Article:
The sexual exploitation of women is finally receiving the public attention needed to end this gruesome activity.
The question remains whether this will be a sustained campaign or another moral issue that gains exposure and fade in time. Somehow this feels like it will last for a while as women are putting aside their shame and exposing themselves to hurtful responses from those who would minimize the trauma they have experienced. When the admitted crotch-grabber in the White House labels the more than a dozen women who have accused him of sexual improprieties as liars and threatens them with legal retribution, you must appreciate their courage to make public their stories.
One dastardly area of sexual exploitation that does not nearly get the attention it deserves is the practice of human trafficking. According the Palermo Protocol adopted in 2000 by the United Nations, “Trafficking in persons” shall mean the recruitment, transportation, transfer, harbouring or receipt of persons, by means of the threat or use of force or other forms of coercion, of abduction, of fraud, of deception, of the abuse of power or of a position of vulnerability or of the giving or receiving of payments or benefits to achieve the consent of a person having control over another person, for the purpose of exploitation. Exploitation shall include, at a minimum, the exploitation of the prostitution of others or other forms of sexual exploitation, forced labour or services, slavery or practices similar to slavery, servitude or the removal of organs.”
On Tuesday, November 14, from 3:00 pm to 4:30 pm in Capitol hearing room HC-8, Gary Parker, director of the Clark-Fox Policy Institute at the Brown School of Social Work at Washington University in St. Louis, will lead a delegation of Missouri researchers, advocates, law enforcement representatives, service providers and survivors to Capitol Hill to bring attention to the dehumanizing industry of trafficking in persons. Registration is required to attend the briefing and the public is welcome. RSVP to Maren.Kazin@mail.house.gov.
The briefing, co-sponsored by CRISP in conjunction with the office of Congresswoman Ann Wagner (R-MO-2) who has introduced several bills addressing human trafficking. H.R. 2473—Put Trafficking Victims First Act of 2017—co-sponsored by social worker Congresswoman Karen Bass (D-CA-37), was passed by voice vote in House and is now in the Senate Judiciary Committee. A companion bill, S. 1504 was sponsored in the Senate by New York Sen. Kirsten Gillibrand. Another bill sponsored by Rep. Wagner, H.R. 459—Trafficking Survivors Relief Act of 2017, would vacate sentences and expunge the records of trafficking victims. The bipartisan legislation has 33 co-sponsors (23 Republicans and 10 Democrats).
Parker will be joined by members of the Human Trafficking Collaborative Network (HTCN) organized last year by Dr. Rumi Kato Price, a professor in the Department of Psychiatry at Washington University School of Medicine, with the sponsorship of Washington University’s Institute of Public Health (IPH) in collaboration with the Brown School, the College of Arts and Sciences, the School of Medicine and the Goldfarb School of Nursing at Barnes Jewish College. “With this panel of dedicated experts and our bipartisan legislative partners, we will continue to educate policymakers about the supports needed to aid human trafficking survivors as they rebuild their lives,” stated Parker.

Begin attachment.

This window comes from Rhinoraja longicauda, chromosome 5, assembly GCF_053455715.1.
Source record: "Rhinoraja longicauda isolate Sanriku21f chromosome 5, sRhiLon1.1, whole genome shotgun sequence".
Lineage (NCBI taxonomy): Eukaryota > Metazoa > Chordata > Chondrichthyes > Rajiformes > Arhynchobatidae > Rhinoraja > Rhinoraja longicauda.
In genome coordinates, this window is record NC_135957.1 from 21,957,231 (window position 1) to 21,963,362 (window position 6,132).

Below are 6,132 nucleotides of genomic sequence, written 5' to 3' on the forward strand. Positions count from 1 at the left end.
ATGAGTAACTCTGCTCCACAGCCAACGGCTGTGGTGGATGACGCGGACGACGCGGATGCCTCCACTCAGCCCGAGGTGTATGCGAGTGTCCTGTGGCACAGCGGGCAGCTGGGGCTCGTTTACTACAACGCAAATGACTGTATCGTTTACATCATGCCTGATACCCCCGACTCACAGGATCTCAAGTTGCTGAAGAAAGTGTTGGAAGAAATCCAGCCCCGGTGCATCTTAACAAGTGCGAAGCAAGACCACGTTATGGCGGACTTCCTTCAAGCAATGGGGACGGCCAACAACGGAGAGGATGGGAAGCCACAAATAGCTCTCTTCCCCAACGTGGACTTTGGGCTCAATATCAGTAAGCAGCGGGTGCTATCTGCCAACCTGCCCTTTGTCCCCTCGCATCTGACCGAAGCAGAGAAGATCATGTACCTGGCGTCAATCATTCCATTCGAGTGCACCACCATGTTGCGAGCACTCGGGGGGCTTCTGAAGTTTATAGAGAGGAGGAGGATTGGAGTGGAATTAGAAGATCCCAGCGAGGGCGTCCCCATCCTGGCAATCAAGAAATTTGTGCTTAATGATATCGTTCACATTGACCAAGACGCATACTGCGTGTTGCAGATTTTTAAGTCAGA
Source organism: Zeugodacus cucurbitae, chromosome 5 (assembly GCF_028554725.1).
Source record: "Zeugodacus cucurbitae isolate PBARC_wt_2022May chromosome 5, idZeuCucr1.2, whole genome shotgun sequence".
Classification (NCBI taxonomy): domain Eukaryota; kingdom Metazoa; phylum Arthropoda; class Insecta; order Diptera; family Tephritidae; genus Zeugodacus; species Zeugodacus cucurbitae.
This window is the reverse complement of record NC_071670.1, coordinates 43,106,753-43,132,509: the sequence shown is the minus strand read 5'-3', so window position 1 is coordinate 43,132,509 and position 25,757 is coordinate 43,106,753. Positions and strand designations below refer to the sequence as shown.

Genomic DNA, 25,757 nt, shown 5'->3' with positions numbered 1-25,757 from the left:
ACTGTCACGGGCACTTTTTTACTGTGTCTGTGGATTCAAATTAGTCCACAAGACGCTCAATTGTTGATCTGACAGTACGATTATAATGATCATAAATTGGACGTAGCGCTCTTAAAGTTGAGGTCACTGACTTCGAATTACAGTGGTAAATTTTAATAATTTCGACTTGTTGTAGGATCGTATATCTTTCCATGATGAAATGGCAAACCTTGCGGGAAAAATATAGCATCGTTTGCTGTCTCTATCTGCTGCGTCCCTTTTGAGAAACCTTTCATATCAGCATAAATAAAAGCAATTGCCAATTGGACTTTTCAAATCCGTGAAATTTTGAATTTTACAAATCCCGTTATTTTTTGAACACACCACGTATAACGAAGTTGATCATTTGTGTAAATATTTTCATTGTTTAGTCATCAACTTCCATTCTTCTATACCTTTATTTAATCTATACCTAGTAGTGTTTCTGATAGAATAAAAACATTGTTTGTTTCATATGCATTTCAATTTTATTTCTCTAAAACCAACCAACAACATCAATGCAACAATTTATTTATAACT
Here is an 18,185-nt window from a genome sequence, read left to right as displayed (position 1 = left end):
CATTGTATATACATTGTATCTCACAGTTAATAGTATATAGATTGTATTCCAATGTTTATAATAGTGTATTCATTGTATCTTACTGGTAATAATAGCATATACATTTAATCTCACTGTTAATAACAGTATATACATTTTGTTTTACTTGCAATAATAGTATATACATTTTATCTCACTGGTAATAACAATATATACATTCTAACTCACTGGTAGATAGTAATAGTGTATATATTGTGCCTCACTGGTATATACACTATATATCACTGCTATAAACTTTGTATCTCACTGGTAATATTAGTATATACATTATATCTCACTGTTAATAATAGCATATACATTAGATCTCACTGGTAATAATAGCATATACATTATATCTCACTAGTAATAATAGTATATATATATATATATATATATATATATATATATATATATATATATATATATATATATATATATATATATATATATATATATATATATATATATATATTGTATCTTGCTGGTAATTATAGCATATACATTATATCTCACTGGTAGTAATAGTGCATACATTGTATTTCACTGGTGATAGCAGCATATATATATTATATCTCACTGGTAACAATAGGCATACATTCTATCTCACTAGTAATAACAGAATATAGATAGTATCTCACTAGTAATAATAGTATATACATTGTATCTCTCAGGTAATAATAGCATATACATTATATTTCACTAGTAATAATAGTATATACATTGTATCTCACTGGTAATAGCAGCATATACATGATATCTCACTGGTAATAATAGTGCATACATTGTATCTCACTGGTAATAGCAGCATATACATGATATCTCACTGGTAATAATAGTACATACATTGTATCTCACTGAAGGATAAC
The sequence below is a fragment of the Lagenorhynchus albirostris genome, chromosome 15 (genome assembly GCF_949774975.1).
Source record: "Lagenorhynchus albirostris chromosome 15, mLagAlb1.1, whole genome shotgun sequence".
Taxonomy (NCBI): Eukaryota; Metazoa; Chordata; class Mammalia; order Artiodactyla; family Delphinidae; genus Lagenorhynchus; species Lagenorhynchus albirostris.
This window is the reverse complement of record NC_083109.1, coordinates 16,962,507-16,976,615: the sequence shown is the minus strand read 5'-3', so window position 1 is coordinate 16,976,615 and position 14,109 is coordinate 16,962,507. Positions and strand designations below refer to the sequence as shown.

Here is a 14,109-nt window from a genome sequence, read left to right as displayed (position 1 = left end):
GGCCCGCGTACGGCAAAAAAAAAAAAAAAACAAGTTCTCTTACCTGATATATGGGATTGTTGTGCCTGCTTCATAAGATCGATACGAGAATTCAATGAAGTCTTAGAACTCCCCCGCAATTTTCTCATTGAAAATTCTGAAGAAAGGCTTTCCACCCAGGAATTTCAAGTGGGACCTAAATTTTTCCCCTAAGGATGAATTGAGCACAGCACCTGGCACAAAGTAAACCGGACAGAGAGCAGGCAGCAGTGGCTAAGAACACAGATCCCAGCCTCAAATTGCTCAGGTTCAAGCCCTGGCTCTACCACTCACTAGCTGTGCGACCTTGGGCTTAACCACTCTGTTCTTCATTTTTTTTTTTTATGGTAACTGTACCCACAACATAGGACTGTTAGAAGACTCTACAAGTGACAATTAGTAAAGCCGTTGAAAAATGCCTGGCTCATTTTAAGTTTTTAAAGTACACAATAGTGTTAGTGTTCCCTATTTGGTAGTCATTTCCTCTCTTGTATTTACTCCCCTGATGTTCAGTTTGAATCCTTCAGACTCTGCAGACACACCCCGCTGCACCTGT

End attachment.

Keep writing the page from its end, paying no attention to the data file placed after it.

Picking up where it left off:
According to the International Labor Organization (ILO), at any time in 2016, nearly 25 million people worldwide were in some form of forced servitude or “modern day slavery.” Another 15 million were in forced marriages. About 4.8 million women, men and children were sexually exploited; others were in forced labor exploitation activities. Women accounted for 99 percent of those in sexual bondage. Data for the United States are not good. The National Human Trafficking Hotline estimates about 7,621 cases were reported in 2016; nearly 6,000 of those cases were for sex trafficking.
There has been no shortage of legislation addressing modern day slavery in the United States. President Barack Obama signed the Justice for Victims of Trafficking Act of 2015 on May 29, 2015, strengthening protections and services of trafficking victims. The Department of Homeland Security Blue Campaign Authorization Act of 2017 was passed in the Senate by voice vote earlier this month; a companion bill was passed earlier by the House. The bill amends the 2002 Homeland Security Act to provide specific programs and resources to address human trafficking. No one should be subjected to unwanted sexual advances and it is high time society puts its full weight behind efforts to eradicate these malevolent crimes.
Written By Charles E. Lewis Jr., Ph.D
Clark-Fox Policy Institute to Hold Briefing on Human Trafficking was originally published @ Charles Lewis – Congressional Research Institute for Social Work and Policy and has been syndicated with permission.